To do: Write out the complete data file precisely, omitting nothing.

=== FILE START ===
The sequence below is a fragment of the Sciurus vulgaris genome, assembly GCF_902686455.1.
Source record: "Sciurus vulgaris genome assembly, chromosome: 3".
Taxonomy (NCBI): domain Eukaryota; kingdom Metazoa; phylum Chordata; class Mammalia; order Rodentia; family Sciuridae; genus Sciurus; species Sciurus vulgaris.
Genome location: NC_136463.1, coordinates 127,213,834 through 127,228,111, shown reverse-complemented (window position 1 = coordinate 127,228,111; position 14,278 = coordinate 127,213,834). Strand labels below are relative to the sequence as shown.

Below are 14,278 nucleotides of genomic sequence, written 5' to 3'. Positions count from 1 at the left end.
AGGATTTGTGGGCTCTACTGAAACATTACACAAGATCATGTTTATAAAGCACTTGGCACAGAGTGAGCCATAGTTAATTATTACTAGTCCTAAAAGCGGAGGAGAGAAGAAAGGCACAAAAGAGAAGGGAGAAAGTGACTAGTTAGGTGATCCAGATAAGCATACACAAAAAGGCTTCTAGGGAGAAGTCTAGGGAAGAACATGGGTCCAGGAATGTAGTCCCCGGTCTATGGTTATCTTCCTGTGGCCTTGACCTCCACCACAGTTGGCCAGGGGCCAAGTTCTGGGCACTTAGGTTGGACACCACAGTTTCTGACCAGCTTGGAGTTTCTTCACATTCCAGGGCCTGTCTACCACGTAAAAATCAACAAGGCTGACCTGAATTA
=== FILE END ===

The sequence below is a fragment of the Sciurus vulgaris genome, assembly GCF_902686455.1.
Source record: "Sciurus vulgaris genome assembly, chromosome: 3".
Taxonomy (NCBI): domain Eukaryota; kingdom Metazoa; phylum Chordata; class Mammalia; order Rodentia; family Sciuridae; genus Sciurus; species Sciurus vulgaris.
Genome location: NC_136463.1, coordinates 127,213,834 through 127,228,111, shown reverse-complemented (window position 1 = coordinate 127,228,111; position 14,278 = coordinate 127,213,834). Strand labels below are relative to the sequence as shown.

Below are 14,278 nucleotides of genomic sequence, written 5' to 3'. Positions count from 1 at the left end.
AGGATTTGTGGGCTCTACTGAAACATTACACAAGATCATGTTTATAAAGCACTTGGCACAGAGTGAGCCATAGTTAATTATTACTAGTCCTAAAAGCGGAGGAGAGAAGAAAGGCACAAAAGAGAAGGGAGAAAGTGACTAGTTAGGTGATCCAGATAAGCATACACAAAAAGGCTTCTAGGGAGAAGTCTAGGGAAGAACATGGGTCCAGGAATGTAGTCCCCGGTCTATGGTTATCTTCCTGTGGCCTTGACCTCCACCACAGTTGGCCAGGGGCCAAGTTCTGGGCACTTAGGTTGGACACCACAGTTTCTGACCAGCTTGGAGTTTCTTCACATTCCAGGGCCTGTCTACCACGTAAAAATCAACAAGGCTGACCTGAATTA